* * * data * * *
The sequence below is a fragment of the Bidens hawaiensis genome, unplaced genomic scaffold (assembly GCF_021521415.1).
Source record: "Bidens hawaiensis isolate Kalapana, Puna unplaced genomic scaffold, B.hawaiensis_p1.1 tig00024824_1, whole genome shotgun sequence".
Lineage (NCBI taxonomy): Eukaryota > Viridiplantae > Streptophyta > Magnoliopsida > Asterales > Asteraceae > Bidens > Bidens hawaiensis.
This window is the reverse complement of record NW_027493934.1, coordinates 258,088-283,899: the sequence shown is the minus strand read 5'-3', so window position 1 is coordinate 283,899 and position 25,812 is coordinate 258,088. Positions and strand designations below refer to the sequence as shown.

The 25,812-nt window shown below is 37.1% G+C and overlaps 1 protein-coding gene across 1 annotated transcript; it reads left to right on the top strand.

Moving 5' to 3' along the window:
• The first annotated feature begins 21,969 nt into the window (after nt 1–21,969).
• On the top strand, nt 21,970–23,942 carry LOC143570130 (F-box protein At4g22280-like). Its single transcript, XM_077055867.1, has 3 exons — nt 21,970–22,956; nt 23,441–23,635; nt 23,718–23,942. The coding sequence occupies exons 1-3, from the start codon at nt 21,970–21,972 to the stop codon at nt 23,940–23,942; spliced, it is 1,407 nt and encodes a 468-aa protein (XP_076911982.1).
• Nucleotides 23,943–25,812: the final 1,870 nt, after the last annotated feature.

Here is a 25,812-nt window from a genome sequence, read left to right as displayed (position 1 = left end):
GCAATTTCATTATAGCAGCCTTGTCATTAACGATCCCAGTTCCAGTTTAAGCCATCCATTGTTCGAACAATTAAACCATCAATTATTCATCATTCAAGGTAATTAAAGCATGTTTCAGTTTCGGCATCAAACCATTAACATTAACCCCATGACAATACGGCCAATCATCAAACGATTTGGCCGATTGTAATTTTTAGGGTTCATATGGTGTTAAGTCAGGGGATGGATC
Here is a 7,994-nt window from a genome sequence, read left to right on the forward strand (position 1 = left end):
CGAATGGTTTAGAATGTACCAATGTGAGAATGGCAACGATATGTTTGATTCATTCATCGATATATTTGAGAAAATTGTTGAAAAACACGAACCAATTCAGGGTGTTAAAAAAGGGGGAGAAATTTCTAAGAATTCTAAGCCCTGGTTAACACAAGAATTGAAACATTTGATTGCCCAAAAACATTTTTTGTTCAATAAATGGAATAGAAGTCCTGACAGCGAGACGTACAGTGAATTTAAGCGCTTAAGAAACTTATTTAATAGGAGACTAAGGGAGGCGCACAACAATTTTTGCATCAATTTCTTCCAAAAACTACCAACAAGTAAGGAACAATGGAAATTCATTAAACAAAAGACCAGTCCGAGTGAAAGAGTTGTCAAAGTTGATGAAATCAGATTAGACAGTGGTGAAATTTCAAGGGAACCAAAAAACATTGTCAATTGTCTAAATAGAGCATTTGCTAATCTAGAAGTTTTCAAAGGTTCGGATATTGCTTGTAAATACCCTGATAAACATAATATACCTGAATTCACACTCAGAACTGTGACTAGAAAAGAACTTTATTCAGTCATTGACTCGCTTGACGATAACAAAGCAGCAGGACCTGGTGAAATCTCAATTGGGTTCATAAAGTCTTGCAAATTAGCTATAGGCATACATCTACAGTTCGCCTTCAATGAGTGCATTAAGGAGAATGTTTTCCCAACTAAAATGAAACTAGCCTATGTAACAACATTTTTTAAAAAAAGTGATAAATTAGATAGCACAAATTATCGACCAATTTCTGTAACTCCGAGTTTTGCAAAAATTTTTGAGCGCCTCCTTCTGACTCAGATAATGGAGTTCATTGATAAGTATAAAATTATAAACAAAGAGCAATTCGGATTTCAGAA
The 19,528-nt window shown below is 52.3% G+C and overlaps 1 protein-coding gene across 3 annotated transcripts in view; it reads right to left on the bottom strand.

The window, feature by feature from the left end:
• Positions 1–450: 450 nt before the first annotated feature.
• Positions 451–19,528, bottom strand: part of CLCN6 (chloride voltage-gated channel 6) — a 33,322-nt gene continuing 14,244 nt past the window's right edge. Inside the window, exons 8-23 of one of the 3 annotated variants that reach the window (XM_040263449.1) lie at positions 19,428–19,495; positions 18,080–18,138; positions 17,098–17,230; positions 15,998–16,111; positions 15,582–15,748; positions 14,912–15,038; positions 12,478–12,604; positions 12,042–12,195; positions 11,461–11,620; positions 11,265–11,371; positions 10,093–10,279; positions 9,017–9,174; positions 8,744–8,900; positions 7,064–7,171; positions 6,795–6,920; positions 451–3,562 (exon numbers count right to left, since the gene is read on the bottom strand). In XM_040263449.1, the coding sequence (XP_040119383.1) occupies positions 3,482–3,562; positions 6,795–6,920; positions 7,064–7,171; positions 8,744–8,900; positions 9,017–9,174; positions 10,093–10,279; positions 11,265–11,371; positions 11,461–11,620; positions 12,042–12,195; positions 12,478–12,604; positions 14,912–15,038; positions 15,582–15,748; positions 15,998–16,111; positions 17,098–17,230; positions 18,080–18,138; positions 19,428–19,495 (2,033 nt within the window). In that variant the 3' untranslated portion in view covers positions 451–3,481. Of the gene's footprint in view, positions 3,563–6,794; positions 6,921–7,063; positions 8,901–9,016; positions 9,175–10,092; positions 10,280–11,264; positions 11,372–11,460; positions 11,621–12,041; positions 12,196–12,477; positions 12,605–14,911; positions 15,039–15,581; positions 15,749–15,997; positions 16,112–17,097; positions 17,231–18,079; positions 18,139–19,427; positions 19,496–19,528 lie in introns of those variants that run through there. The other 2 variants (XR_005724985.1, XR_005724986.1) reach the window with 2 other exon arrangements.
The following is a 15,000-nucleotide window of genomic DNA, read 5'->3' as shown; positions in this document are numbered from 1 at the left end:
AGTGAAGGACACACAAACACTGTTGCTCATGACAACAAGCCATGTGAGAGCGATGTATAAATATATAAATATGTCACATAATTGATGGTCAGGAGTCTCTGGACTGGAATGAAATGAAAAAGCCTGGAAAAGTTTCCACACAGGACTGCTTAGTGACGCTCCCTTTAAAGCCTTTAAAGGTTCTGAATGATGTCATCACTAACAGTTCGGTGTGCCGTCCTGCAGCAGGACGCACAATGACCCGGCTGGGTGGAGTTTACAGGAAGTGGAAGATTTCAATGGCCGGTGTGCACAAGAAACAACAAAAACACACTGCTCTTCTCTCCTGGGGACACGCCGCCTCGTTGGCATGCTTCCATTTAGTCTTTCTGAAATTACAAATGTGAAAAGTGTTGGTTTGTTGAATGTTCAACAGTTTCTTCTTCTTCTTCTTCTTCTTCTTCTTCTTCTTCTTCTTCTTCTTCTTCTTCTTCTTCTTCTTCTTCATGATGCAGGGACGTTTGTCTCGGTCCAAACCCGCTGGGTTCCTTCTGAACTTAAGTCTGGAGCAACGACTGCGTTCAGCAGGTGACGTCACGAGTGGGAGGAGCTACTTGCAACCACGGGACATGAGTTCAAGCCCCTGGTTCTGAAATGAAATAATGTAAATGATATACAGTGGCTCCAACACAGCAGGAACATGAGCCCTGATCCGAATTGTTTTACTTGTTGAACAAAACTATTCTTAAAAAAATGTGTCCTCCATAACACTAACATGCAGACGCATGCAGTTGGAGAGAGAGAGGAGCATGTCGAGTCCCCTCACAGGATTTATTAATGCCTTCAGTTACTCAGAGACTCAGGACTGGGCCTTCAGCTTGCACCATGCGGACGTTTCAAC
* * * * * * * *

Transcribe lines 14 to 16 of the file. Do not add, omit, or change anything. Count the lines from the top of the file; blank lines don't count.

The 19,528-nt window shown below is 52.3% G+C and overlaps 1 protein-coding gene across 3 annotated transcripts in view; it reads right to left on the bottom strand.

The window, feature by feature from the left end:
• Positions 1–450: 450 nt before the first annotated feature.